“The role of the CFO has evolved in recent years into a function fully involved in the definition and implementation of company strategy.” That’s the verdict of Page Executive’s recently released “Seven executive trends for 2016” report, and certainly one I agree with from what I’ve seen developing across South East Asia.
In the past, the role of the CFO was focused primarily on accounting, financial controlling and reporting. But it has become more strategic in recent years. CFOs are now seen as a business partner, working with other senior stakeholders in driving the company strategy. They are becoming more and more prominent across most organisations right now, and not just in multinationals (MNCs) where the trend began.
The report also says the traditional remit of the CFO has become more complex as financial management, accounting and control have become more global and interconnected. This is certainly true in Singapore and other South East Asian countries, where big conglomerates are expanding locally, regionally and globally and the role of the CFO is proving key in helping them define strategy and cost management.
In these circumstances, CFOs need to be accountable for different sets of rules in different countries. International accounting regulations change constantly and because CFOs have major accountability with financial reports, they can’t take their eye off this area. A CFO in Singapore, for example, will commonly have a regional remit, so they will be assisting the company’s growth strategy. That growth, if it’s within emerging ASEAN countries, will mean the need for careful understanding of compliance issues and a CFO will be extremely important in overseeing this.
A key finding of the report is that “CFOs must contribute to all areas of the organisation, with many acting as the catalysts and steering strategy development and implementation.” To do so, a CFO needs a new set of skills and competencies and clients across South East Asia know what these look like. The modern CFO can’t just be technically sound, they need global or regional exposure, excellent communications skills, agility, adaptability and experience in change management. A CFO can’t add value or act as a catalyst for change without these skills and experience.
Clients across the region are also looking for CFOs who are strategic, business partners, with strong leadership skills. This is playing out across every market. However, there are definitely differences in the availability of such quality talent among these markets. In Singapore, where the market is more advanced, there are many more capable candidates than elsewhere.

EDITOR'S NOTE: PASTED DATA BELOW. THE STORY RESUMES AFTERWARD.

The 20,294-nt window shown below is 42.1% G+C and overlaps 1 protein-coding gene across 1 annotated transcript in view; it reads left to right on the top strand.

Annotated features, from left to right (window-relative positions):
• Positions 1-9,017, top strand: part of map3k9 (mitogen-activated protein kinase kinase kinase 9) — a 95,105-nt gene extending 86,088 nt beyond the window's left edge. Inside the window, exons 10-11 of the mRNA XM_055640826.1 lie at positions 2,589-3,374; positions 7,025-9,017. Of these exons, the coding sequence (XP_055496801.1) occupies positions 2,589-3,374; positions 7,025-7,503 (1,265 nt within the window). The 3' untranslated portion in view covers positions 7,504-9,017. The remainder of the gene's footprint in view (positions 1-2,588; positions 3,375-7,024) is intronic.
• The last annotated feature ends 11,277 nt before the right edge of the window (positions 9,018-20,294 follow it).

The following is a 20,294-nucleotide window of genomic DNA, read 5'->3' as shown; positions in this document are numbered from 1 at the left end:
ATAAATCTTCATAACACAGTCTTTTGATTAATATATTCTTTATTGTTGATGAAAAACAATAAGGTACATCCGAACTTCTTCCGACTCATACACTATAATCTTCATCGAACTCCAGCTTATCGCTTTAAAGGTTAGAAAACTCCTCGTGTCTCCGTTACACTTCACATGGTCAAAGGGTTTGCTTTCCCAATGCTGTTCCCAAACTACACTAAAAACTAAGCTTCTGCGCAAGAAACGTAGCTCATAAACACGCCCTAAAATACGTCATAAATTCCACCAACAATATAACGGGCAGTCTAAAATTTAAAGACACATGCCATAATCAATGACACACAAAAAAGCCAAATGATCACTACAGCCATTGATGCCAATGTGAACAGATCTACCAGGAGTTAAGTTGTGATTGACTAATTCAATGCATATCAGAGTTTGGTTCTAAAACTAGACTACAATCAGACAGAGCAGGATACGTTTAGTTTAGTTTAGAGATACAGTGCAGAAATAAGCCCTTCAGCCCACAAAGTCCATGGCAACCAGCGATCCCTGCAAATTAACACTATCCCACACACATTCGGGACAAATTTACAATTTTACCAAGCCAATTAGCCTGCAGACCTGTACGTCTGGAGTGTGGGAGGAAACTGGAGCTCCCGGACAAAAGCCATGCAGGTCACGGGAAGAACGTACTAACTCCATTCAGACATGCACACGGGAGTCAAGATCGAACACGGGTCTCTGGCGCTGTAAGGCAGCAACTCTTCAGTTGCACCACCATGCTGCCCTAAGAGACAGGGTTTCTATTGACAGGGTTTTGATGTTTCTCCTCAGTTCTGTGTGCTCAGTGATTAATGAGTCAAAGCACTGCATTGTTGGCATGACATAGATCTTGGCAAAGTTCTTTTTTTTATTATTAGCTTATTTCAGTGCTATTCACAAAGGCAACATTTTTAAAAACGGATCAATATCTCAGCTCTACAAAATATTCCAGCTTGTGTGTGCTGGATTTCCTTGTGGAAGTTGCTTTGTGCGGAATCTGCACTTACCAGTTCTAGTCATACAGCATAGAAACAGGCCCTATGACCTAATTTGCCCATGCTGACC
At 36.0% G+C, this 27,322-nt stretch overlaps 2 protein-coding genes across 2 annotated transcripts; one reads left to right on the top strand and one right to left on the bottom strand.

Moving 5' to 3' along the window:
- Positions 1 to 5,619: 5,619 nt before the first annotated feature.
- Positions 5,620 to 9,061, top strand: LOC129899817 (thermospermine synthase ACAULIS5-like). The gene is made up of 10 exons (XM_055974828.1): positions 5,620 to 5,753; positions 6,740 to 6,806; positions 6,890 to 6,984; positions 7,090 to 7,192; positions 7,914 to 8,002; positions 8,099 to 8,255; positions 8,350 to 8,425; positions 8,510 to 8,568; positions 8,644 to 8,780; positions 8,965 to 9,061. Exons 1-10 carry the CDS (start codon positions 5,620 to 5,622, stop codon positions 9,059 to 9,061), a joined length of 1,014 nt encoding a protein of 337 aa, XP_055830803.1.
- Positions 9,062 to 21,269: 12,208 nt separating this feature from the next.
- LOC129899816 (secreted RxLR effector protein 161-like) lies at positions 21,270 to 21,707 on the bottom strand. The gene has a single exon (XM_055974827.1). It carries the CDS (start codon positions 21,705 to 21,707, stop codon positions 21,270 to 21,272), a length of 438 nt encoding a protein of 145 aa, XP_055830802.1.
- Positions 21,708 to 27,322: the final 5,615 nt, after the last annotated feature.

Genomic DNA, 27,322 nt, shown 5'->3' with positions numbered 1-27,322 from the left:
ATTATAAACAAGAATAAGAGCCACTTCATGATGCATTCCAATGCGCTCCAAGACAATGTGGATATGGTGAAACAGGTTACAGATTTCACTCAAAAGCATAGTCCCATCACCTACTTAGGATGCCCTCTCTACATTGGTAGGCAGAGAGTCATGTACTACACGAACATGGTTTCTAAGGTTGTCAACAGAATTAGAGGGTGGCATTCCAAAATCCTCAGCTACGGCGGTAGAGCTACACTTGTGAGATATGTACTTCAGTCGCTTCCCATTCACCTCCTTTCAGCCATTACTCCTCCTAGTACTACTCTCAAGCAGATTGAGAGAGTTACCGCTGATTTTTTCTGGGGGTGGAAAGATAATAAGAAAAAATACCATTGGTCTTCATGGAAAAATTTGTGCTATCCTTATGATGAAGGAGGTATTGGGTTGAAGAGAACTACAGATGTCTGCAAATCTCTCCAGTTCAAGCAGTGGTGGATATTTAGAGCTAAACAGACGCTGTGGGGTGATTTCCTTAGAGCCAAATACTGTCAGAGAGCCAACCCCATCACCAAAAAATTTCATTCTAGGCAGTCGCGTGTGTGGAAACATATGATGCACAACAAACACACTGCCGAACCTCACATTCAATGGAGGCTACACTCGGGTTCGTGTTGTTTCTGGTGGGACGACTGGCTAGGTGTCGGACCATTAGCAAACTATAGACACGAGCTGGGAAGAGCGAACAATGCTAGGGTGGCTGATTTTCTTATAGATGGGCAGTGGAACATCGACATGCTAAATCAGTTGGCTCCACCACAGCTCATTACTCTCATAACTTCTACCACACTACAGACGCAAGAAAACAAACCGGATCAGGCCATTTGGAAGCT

In Malaysia and Indonesia, where the demands of clients are still progressing, the local talent pools have not had too much exposure or the opportunity to step up to be CFOs, largely because MNCs have always placed expats in top leadership positions. However, this environment has certainly been changing in the recent years. These MNCs had the availability of a global talent pool and the means by which they can bring talent in from across the world, but many are grooming local Asian talent to take over. There is still a clear need to train more people to keep up with demand for the right type of finance people.
From CFO to CEO
One of the most eye-opening future predictions in the report is the suggestion that “it is conceivable that the CFO could ultimately supersede the CEO as the most important C-level position, making aspiring to the role of CFO a career ambition for young professionals.” This stems from the fact that financial leaders are clearly strengthening their position in their own right, but I think this statement will take a while before it eventuates in South East Asia.
I have definitely seen a lot of CFOs who have progressed to be CEOs. A lot of these CFOs were deliberately groomed to become the CEO. In this part of the world, I see this as the trend that will be ongoing. The CFO is so exposed to the driving of strategy and big company decisions, that they play an important role next to the CEO, working closely together.
The CEO’s main strategy is to grow their business, expand it into new territories. The CFO's role is to make sure they understand the financial and economical constraints and risks associated with this. Hence, it’s important they work with the CEO to define this growth strategy. In South East Asia, for some time to come, I see this partnership strengthening and the CFO role continuing to be a stepping stone to the CEO position.
Read more insights on the future of the CFO role and a whole host of other executive trends for 2016 in the Page Executive report and get in touch to see how Page Executive can help you source senior leaders for your business.
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